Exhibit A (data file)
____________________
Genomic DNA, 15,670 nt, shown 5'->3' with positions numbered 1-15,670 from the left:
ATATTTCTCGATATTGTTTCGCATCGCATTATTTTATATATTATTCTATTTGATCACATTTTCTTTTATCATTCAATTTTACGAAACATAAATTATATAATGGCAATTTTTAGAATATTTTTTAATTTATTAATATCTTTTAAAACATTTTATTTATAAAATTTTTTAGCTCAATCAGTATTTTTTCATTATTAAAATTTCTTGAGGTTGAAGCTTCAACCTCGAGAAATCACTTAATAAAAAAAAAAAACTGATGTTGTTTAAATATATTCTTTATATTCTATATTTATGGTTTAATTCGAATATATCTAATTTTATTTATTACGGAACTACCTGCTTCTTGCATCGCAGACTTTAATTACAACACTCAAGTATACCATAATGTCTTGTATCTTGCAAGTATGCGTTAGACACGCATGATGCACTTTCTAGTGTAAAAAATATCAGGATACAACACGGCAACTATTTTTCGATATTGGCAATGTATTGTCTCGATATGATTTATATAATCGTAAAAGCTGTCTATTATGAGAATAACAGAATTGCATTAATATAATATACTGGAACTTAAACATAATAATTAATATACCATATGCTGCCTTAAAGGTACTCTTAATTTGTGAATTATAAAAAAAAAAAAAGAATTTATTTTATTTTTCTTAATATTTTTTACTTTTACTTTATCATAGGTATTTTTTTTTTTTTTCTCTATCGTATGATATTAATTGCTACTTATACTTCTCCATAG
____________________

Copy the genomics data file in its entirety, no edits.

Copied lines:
Genomic DNA, 15,670 nt, shown 5'->3' with positions numbered 1-15,670 from the left:
ATATTTCTCGATATTGTTTCGCATCGCATTATTTTATATATTATTCTATTTGATCACATTTTCTTTTATCATTCAATTTTACGAAACATAAATTATATAATGGCAATTTTTAGAATATTTTTTAATTTATTAATATCTTTTAAAACATTTTATTTATAAAATTTTTTAGCTCAATCAGTATTTTTTCATTATTAAAATTTCTTGAGGTTGAAGCTTCAACCTCGAGAAATCACTTAATAAAAAAAAAAAACTGATGTTGTTTAAATATATTCTTTATATTCTATATTTATGGTTTAATTCGAATATATCTAATTTTATTTATTACGGAACTACCTGCTTCTTGCATCGCAGACTTTAATTACAACACTCAAGTATACCATAATGTCTTGTATCTTGCAAGTATGCGTTAGACACGCATGATGCACTTTCTAGTGTAAAAAATATCAGGATACAACACGGCAACTATTTTTCGATATTGGCAATGTATTGTCTCGATATGATTTATATAATCGTAAAAGCTGTCTATTATGAGAATAACAGAATTGCATTAATATAATATACTGGAACTTAAACATAATAATTAATATACCATATGCTGCCTTAAAGGTACTCTTAATTTGTGAATTATAAAAAAAAAAAAAGAATTTATTTTATTTTTCTTAATATTTTTTACTTTTACTTTATCATAGGTATTTTTTTTTTTTTTCTCTATCGTATGATATTAATTGCTACTTATACTTCTCCATAG